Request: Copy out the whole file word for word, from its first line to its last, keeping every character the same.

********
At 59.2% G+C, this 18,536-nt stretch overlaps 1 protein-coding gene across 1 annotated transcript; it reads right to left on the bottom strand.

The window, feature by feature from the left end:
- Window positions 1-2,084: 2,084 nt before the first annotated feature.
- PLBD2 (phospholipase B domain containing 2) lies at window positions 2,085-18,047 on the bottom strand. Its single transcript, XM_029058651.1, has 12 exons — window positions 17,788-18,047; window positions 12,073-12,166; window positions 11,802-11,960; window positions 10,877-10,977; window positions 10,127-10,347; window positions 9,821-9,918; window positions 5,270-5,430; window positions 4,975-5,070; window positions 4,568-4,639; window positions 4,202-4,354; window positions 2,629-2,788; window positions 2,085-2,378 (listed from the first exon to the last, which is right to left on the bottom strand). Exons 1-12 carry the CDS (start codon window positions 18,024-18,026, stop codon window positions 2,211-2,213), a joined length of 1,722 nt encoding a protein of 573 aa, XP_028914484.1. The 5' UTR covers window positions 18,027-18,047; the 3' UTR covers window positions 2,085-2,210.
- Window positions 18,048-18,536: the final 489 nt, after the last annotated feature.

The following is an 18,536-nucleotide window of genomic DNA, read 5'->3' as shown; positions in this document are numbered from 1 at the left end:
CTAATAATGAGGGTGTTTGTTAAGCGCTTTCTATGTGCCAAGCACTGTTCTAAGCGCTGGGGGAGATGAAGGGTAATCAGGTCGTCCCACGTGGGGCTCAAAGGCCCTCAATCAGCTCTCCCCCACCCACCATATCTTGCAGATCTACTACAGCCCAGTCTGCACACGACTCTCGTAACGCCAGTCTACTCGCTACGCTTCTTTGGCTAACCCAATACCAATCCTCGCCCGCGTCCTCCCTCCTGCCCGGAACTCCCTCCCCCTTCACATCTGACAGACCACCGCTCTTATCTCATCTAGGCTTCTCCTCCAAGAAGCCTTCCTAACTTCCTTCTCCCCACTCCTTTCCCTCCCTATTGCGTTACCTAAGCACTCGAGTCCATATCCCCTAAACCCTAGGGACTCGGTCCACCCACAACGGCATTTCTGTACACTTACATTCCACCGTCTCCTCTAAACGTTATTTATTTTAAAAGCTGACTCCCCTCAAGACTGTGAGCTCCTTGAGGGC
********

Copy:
At 59.2% G+C, this 18,536-nt stretch overlaps 1 protein-coding gene across 1 annotated transcript; it reads right to left on the bottom strand.

The window, feature by feature from the left end:
- Window positions 1-2,084: 2,084 nt before the first annotated feature.
- PLBD2 (phospholipase B domain containing 2) lies at window positions 2,085-18,047 on the bottom strand. Its single transcript, XM_029058651.1, has 12 exons — window positions 17,788-18,047; window positions 12,073-12,166; window positions 11,802-11,960; window positions 10,877-10,977; window positions 10,127-10,347; window positions 9,821-9,918; window positions 5,270-5,430; window positions 4,975-5,070; window positions 4,568-4,639; window positions 4,202-4,354; window positions 2,629-2,788; window positions 2,085-2,378 (listed from the first exon to the last, which is right to left on the bottom strand). Exons 1-12 carry the CDS (start codon window positions 18,024-18,026, stop codon window positions 2,211-2,213), a joined length of 1,722 nt encoding a protein of 573 aa, XP_028914484.1. The 5' UTR covers window positions 18,027-18,047; the 3' UTR covers window positions 2,085-2,210.
- Window positions 18,048-18,536: the final 489 nt, after the last annotated feature.

The following is an 18,536-nucleotide window of genomic DNA, read 5'->3' as shown; positions in this document are numbered from 1 at the left end:
CTAATAATGAGGGTGTTTGTTAAGCGCTTTCTATGTGCCAAGCACTGTTCTAAGCGCTGGGGGAGATGAAGGGTAATCAGGTCGTCCCACGTGGGGCTCAAAGGCCCTCAATCAGCTCTCCCCCACCCACCATATCTTGCAGATCTACTACAGCCCAGTCTGCACACGACTCTCGTAACGCCAGTCTACTCGCTACGCTTCTTTGGCTAACCCAATACCAATCCTCGCCCGCGTCCTCCCTCCTGCCCGGAACTCCCTCCCCCTTCACATCTGACAGACCACCGCTCTTATCTCATCTAGGCTTCTCCTCCAAGAAGCCTTCCTAACTTCCTTCTCCCCACTCCTTTCCCTCCCTATTGCGTTACCTAAGCACTCGAGTCCATATCCCCTAAACCCTAGGGACTCGGTCCACCCACAACGGCATTTCTGTACACTTACATTCCACCGTCTCCTCTAAACGTTATTTATTTTAAAAGCTGACTCCCCTCAAGACTGTGAGCTCCTTGAGGGC